As with have blogged about many times in the past (see here, here, here, and here), one of the most misunderstood areas of the law around corporate directors is the concept of director’s liability for the corporation’s unremitted tax.
Several recent cases in our practice have reminded us of the critical importance of these rules and how all directors can benefit from a refresher of their basic structure.
Director’s Liability in a Nutshell
Section 323 of the Excise Tax Act provides that the directors of a corporation are jointly and severally liable together with the corporation for any amounts of GST/HST which fail to be remitted to the Minister. Functionally identical sections under section 227.1 of the Income Tax Act (which are further read in by sections 83 and 21.1 of the Employment Insurance Act and the Canada Pension Plan, respectively), expand this liability to include income tax as well as other employer source deductions (i.e. EI, and CPP).
Crucially, this liability only attaches to the individuals who were the directors at the time the corporation was required to remit or pay (but failed to do so).
Preconditions for Liability
However, before the CRA can move to assess the directors of a recalcitrant corporation, it must satisfy one of three preconditions. Namely: (1) a certificate for the amount of the corporation's liability has been registered in the Federal Court and execution for that amount has been returned unsatisfied; (2) the corporation has commenced liquidation/dissolution proceedings, or has been dissolved, and a claim for the amount of the corporation's liability has been proved (subject to certain other conditions); or (3) the corporation has made an assignment or a bankruptcy order has been made against it under the Bankruptcy and Insolvency Act and a claim for the amount of the corporation's liability has been proved within six months after the date of the assignment or bankruptcy order. (See ss. 323(2) and 227.1(2) of the ETA and ITA respectively)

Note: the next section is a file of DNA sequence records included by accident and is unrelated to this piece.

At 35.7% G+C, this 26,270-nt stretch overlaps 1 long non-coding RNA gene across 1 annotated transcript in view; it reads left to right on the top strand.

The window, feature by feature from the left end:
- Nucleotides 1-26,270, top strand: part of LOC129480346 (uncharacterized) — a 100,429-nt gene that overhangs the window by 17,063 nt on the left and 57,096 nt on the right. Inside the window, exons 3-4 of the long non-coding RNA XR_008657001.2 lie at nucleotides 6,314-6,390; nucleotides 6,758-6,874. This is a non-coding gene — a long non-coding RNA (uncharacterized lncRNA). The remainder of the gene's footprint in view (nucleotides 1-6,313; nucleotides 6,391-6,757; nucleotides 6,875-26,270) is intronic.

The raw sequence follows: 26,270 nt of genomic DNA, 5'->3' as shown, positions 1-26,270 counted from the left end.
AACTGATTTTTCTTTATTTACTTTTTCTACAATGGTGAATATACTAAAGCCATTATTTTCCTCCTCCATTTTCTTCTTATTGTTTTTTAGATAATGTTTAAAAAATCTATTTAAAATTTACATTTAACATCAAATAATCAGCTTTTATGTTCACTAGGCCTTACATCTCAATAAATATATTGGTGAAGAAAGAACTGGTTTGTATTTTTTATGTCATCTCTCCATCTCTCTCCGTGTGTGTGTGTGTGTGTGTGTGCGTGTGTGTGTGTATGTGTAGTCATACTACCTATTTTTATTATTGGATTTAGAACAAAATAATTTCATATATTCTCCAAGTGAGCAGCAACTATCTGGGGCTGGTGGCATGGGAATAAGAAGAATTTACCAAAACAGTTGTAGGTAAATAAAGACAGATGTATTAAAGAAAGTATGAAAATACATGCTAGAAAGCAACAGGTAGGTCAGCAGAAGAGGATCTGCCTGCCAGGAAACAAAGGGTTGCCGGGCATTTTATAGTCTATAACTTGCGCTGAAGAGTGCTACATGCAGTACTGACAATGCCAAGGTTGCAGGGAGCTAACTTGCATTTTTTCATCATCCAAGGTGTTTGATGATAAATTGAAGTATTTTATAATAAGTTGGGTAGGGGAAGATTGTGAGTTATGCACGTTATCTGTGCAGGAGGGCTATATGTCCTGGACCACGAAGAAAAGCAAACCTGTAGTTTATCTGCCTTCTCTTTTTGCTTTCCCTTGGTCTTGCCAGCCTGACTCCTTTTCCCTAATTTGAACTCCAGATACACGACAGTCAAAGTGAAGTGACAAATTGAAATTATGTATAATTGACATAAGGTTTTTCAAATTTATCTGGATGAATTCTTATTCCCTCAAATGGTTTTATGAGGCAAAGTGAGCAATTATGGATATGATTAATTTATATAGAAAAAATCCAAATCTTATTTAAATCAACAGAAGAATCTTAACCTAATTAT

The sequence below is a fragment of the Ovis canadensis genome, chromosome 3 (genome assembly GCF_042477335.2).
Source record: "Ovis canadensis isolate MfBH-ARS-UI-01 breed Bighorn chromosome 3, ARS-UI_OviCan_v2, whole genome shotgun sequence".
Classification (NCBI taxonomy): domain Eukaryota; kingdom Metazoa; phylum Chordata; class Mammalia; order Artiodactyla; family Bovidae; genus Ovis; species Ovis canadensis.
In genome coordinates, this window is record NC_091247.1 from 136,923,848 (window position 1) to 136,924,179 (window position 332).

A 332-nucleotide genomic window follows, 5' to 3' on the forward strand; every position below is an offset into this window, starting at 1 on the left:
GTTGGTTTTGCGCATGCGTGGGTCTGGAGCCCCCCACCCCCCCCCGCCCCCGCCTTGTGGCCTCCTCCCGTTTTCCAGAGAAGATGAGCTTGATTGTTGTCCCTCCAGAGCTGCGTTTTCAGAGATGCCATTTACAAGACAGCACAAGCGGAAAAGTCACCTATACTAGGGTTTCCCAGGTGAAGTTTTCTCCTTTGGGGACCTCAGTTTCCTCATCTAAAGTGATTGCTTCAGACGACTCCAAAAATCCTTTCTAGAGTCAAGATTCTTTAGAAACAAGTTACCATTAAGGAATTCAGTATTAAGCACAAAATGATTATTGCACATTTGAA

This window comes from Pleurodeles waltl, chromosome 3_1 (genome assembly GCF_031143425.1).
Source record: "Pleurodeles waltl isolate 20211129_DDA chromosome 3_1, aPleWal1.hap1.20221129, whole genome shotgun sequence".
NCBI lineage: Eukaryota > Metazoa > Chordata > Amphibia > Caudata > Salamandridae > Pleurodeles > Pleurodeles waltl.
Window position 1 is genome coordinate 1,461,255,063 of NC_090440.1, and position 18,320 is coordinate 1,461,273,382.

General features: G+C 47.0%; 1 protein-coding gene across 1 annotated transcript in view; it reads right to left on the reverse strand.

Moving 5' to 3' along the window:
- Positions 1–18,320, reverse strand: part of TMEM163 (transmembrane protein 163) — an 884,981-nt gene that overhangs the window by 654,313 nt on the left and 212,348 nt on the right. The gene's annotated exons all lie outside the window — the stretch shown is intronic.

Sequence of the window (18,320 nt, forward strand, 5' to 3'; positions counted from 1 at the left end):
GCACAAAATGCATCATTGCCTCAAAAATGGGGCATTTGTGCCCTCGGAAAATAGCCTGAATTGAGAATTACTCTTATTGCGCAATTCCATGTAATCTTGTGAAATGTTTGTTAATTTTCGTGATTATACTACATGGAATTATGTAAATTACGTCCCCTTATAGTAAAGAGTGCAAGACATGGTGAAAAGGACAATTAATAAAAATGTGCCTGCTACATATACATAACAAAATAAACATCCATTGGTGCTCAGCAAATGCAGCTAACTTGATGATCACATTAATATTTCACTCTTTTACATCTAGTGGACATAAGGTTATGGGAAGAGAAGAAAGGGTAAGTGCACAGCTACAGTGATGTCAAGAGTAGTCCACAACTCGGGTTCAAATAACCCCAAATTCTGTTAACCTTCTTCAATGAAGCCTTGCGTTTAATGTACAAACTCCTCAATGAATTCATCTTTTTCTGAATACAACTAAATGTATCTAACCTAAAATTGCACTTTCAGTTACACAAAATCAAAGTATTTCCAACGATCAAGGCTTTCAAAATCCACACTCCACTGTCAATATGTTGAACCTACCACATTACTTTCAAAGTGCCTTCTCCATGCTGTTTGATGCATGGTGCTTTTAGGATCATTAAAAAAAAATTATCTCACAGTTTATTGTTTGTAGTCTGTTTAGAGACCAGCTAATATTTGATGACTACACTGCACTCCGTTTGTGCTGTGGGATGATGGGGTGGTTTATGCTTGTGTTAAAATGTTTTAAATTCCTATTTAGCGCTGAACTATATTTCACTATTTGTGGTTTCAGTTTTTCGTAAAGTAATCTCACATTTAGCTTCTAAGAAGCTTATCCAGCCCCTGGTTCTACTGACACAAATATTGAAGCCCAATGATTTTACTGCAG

Oftentimes, one of these processes will be completed by the CRA as a matter of course, however it should be directly confirmed by the director or their lawyers – otherwise any assessment is invalid.
Provided the assessment of a director is properly made out, there are two common but situational defences that a director can potentially rely on to defeat the assessment:
Two-Year Limitation Period - Per Subsection 323(5) of the ETA (see also 227.1(5) of the ITA), there is a strict, two-year time limit on the CRA’s ability to assess former directors, which begins to run after they cease to hold office as a director. However, this defence sometimes raises issues of when a former director has actually resigned, or if they remain as so called ‘de facto director’ of the corporation despite their resignation. Either issue has the potential to scuttle any defence based on this two-year limitation period.
Due Diligence Defence – Subsection 323(3) of the ETA (see also 227.1(3) of the ITA) provides that a director is not liable for a failure to remit where the director exercised the “degree of care, diligence and skill to prevent the failure that a reasonably prudent person would have exercised in comparable circumstances”. With this, the onus is on the director to establish that they were duly diligent in preventing the corporation from defaulting on its tax obligations.
The nature of this defence is often misunderstood. Directors will sometimes explain — at length — their actions to rectify the default AFTER the fact. Unfortunately, this is not relevant the defence, which is concerned with the actions the director took to prevent the default prior to it occurring!
The takeaway point is that this is a complicated and developing area of the law, with a lot of recent jurisprudence. Directors will usually need legal advice, and file Notices of Objection, and Notices of Appeal to TCC to vindicate their rights. Business owners should expect more of these assessments post-pandemic, as CRA begins to clamp down on corporations, and issue assessments that some corporations will not be able to deal with — leaving directors liable for the corporate debts.
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